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Fire as a pre-emptive evolutionary trigger among seed plants

Lamont, B.B., He, T.ORCID: 0000-0002-0924-3637 and Yan, Z. (2019) Fire as a pre-emptive evolutionary trigger among seed plants. Perspectives in Plant Ecology, Evolution and Systematics, 36 . pp. 13-23.

Link to Published Version: https://doi.org/10.1016/j.ppees.2018.12.001
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Abstract

There is mounting evidence that much of the world’s vegetation has been fire-prone since the Upper Cretaceous, taking precedence over Cenozoic drought as a key agent of selection in the evolution of specialized traits adaptive to environmental stresses that otherwise result in species extinction. This raises the question of when the advent of surface fires occurred compared with the introduction of other critical selective agents, such as frost, seasonal drought, crown fire, nutrient-impoverished soils, new habitat types, and novel pollinators, herbivores and dispersal agents. Of particular interest is the relative time of origin of traits associated with fire-free habitats that traditionally have been viewed as ancestral. We collated 47 paired time sequences for a wide range of clades most of whose species are fire-prone. The objective was to determine the order of origin of fire-related traits relative to the origin of other fire-related traits associated with different fire regimes or non-fire-related traits in response to selective agents unrelated to fire. The results show that the initiation of fire-related traits in response to moderate fires (trigger 1) preceded either a) other fire-related traits that represent responses to an increase in the intensity or frequency of fire (trigger 2) (10 comparisons), b) traits associated with fire-free habitats (12 comparisons), or c) novel traits associated with selective agents unlinked to fire, with the fire-related traits now stabilized (25 comparisons). The only exception was the presence of ectomycorrhizas among pines, which are diagnostic for Pinaceae, suggesting that adaptations to poor soils occurred before this highly fire-prone genus evolved. For some early traits, there was confounding with several possible key selective agents apparently acting concurrently, although fire was always present, and these await further clarification. We conclude that fire has had a pre-emptive role in shaping many specialized traits fundamental to plant survival among fire-prone clades and that other selective agents, such as summer drought, have had a secondary role in promoting the evolution of additional novel traits that increased fitness in more recent times.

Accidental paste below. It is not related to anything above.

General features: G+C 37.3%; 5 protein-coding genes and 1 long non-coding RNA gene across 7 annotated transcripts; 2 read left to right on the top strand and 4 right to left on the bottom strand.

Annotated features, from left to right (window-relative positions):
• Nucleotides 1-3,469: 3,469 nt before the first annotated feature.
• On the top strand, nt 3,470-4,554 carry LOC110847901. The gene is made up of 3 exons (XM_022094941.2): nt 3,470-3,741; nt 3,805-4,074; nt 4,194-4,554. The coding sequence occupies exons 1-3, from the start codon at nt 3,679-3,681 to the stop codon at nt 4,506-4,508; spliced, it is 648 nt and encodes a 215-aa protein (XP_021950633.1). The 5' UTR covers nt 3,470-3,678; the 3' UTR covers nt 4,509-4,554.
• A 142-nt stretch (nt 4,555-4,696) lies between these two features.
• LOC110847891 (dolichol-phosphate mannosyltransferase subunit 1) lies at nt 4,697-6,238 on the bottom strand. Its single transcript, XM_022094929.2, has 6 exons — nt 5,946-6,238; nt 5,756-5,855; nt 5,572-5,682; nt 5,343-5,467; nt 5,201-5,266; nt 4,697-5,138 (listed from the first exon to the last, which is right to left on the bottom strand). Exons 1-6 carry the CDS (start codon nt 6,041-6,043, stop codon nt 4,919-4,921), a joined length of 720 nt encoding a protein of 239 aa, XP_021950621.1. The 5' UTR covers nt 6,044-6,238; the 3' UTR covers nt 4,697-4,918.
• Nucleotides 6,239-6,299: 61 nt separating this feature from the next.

Item Type: Journal Article
Publisher: Elsevier
Copyright: © 2018 Elsevier GmbH
URI: http://researchrepository.murdoch.edu.au/id/eprint/65787
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